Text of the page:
“I find that the attribution of the World Cup in Qatar was not a good thing, for several reasons”, explains the 2014 world champion in the edition of his podcast dated March 30 (https: // einfach-mal- luppen.podigee.io/), which he made with his brother Felix.
“The first reason is the conditions of the workers (…) then the fact that homosexuality is penalized and punished in Qatar (…) and also that it is not a football country”, explains the player. 31 years old.
In Qatar, according to the law, sodomy is punishable by three years in prison, but cases of prosecution are rare.
“Many workers (…) work without a break, in temperatures that can reach 50 degrees (…) they sometimes suffer from a lack of food or drinking water, which is madness by these temperatures, they do not ‘have no medical coverage, and some violence is exercised against these workers, these are points that are naturally unacceptable, “said the footballer.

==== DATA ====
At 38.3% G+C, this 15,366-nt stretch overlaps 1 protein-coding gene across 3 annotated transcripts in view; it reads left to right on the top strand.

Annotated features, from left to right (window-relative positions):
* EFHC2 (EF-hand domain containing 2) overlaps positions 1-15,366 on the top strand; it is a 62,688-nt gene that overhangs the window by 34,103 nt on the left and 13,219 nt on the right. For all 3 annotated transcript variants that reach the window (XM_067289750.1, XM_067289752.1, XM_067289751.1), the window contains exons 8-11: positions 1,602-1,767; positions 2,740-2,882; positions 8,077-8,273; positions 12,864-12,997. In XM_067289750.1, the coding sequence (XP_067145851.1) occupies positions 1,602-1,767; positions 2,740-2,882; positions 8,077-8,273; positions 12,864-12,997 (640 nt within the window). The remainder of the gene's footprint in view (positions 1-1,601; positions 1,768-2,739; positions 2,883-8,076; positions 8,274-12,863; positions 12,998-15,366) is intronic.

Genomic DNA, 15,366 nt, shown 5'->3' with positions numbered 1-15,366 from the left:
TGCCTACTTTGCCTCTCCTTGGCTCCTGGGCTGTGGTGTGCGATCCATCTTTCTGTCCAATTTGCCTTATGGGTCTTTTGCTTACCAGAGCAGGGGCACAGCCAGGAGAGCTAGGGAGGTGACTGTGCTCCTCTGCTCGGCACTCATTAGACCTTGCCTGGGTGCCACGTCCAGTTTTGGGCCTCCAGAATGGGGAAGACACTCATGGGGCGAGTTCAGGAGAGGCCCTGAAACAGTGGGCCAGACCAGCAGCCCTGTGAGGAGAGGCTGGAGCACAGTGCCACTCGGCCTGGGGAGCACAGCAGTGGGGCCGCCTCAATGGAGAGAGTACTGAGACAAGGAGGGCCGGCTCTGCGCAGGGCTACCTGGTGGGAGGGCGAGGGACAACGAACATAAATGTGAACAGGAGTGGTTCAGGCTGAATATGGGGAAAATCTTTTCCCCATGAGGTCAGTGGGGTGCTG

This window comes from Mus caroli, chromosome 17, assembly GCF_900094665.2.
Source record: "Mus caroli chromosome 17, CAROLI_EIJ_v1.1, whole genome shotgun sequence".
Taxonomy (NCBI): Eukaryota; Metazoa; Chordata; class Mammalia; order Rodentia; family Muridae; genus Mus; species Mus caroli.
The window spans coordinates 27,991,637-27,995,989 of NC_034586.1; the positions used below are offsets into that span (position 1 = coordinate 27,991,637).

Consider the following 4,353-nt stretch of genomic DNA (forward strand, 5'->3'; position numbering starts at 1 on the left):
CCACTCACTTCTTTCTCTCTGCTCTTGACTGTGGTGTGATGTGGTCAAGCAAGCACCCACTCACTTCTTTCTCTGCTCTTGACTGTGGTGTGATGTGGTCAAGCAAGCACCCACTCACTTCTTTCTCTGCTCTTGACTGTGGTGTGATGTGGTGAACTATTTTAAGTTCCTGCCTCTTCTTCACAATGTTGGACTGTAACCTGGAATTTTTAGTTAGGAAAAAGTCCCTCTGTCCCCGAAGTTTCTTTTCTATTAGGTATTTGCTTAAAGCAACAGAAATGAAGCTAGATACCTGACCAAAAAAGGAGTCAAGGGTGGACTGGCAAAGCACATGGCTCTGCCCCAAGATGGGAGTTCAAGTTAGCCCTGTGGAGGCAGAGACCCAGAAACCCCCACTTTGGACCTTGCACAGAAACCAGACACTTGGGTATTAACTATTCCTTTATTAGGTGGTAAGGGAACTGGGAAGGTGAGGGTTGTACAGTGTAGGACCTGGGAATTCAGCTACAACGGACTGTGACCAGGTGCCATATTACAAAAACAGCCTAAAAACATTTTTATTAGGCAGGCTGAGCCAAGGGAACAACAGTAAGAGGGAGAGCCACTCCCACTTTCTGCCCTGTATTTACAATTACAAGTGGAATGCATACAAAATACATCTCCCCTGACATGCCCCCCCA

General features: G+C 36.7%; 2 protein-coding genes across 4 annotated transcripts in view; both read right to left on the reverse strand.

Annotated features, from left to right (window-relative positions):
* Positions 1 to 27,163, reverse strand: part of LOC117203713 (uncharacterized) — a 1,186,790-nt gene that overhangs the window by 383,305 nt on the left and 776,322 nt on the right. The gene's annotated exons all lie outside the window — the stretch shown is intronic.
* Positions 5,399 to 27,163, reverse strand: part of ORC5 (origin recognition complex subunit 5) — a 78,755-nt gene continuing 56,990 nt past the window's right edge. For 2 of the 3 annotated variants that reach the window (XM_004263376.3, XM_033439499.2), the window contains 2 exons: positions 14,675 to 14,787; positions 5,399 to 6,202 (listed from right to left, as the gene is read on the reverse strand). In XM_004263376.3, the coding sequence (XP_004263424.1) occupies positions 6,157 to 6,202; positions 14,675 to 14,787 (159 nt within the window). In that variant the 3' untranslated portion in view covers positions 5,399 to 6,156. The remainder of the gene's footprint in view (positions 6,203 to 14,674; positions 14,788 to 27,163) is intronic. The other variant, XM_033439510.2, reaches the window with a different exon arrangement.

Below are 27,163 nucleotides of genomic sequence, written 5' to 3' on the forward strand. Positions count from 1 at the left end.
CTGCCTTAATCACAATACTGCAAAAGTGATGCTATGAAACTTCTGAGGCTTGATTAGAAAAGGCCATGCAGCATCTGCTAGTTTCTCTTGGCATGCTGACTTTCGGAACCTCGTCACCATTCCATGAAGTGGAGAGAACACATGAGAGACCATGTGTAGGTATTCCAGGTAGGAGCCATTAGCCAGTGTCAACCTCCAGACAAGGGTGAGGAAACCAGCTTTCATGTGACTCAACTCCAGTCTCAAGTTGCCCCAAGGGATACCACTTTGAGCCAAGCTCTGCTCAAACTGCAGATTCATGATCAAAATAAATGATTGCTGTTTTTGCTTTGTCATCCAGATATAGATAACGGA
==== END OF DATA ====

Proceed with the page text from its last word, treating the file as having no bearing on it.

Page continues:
“Qatar supports the right of footballers (…) to use their platforms to promote human rights,” retorted a Qatari government official on Wednesday, “but these criticisms (…) are not aimed fair”.
Qatar, the official said, “has made tangible progress on labor reform and is committed to continuing this process with its international partners (…) and remains committed to making comprehensive labor reform a part major legacy of the World-2022 “.
The country has come under fire from human rights organizations for its treatment of migrant workers, many of whom are exploited and working in dangerous conditions, according to these organizations, on construction sites linked to the upcoming FIFA World Cup. world 2022.
On the often asked question of a boycott of the competition, Toni Kroos is rather against, believing that “the visibility of the World Cup can draw even more attention to these problems”, and that ultimately “a boycott does not would probably not change much to the situation of the workers on the spot “.
In recent days, the teams of Belgium, the Netherlands, Norway and Germany have already made gestures of protest during their respective qualifying matches, in particular by wearing T-shirts with messages on human rights.